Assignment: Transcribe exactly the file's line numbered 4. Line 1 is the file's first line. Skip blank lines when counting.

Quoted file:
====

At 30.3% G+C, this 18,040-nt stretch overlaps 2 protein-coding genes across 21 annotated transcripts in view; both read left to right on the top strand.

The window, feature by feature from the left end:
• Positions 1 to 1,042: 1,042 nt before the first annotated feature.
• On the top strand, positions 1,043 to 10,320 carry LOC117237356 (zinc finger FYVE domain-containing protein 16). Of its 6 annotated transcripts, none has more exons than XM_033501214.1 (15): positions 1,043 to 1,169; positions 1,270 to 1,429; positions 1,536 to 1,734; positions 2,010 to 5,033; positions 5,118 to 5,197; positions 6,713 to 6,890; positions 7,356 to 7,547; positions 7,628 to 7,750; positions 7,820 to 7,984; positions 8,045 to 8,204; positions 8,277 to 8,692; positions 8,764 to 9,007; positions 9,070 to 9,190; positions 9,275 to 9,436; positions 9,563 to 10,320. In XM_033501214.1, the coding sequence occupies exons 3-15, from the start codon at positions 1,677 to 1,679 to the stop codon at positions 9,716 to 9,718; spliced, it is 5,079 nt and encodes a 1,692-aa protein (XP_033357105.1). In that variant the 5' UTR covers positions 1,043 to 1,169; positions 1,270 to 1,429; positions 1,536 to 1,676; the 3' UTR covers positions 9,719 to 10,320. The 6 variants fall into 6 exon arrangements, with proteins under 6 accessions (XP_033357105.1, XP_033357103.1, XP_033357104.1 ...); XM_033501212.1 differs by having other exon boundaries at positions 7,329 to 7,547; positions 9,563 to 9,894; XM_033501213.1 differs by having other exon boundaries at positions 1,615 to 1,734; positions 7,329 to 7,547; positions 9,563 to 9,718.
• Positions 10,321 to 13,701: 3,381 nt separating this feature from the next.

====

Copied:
• On the top strand, positions 1,043 to 10,320 carry LOC117237356 (zinc finger FYVE domain-containing protein 16). Of its 6 annotated transcripts, none has more exons than XM_033501214.1 (15): positions 1,043 to 1,169; positions 1,270 to 1,429; positions 1,536 to 1,734; positions 2,010 to 5,033; positions 5,118 to 5,197; positions 6,713 to 6,890; positions 7,356 to 7,547; positions 7,628 to 7,750; positions 7,820 to 7,984; positions 8,045 to 8,204; positions 8,277 to 8,692; positions 8,764 to 9,007; positions 9,070 to 9,190; positions 9,275 to 9,436; positions 9,563 to 10,320. In XM_033501214.1, the coding sequence occupies exons 3-15, from the start codon at positions 1,677 to 1,679 to the stop codon at positions 9,716 to 9,718; spliced, it is 5,079 nt and encodes a 1,692-aa protein (XP_033357105.1). In that variant the 5' UTR covers positions 1,043 to 1,169; positions 1,270 to 1,429; positions 1,536 to 1,676; the 3' UTR covers positions 9,719 to 10,320. The 6 variants fall into 6 exon arrangements, with proteins under 6 accessions (XP_033357105.1, XP_033357103.1, XP_033357104.1 ...); XM_033501212.1 differs by having other exon boundaries at positions 7,329 to 7,547; positions 9,563 to 9,894; XM_033501213.1 differs by having other exon boundaries at positions 1,615 to 1,734; positions 7,329 to 7,547; positions 9,563 to 9,718.